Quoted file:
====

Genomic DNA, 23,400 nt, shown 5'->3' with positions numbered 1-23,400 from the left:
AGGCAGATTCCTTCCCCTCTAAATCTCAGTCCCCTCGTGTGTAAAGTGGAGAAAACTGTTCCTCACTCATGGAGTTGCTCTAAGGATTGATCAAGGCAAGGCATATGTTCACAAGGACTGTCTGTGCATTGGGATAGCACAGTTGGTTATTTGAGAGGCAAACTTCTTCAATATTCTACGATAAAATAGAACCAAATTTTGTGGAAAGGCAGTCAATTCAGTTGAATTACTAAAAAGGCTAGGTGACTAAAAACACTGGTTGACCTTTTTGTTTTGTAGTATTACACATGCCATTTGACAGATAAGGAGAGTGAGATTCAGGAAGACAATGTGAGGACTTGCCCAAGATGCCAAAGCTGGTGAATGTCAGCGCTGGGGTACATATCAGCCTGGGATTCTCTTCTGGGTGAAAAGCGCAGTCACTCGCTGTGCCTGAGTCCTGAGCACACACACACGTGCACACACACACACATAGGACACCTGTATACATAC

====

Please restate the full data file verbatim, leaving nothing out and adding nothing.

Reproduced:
Genomic DNA, 23,400 nt, shown 5'->3' with positions numbered 1-23,400 from the left:
AGGCAGATTCCTTCCCCTCTAAATCTCAGTCCCCTCGTGTGTAAAGTGGAGAAAACTGTTCCTCACTCATGGAGTTGCTCTAAGGATTGATCAAGGCAAGGCATATGTTCACAAGGACTGTCTGTGCATTGGGATAGCACAGTTGGTTATTTGAGAGGCAAACTTCTTCAATATTCTACGATAAAATAGAACCAAATTTTGTGGAAAGGCAGTCAATTCAGTTGAATTACTAAAAAGGCTAGGTGACTAAAAACACTGGTTGACCTTTTTGTTTTGTAGTATTACACATGCCATTTGACAGATAAGGAGAGTGAGATTCAGGAAGACAATGTGAGGACTTGCCCAAGATGCCAAAGCTGGTGAATGTCAGCGCTGGGGTACATATCAGCCTGGGATTCTCTTCTGGGTGAAAAGCGCAGTCACTCGCTGTGCCTGAGTCCTGAGCACACACACACGTGCACACACACACACATAGGACACCTGTATACATAC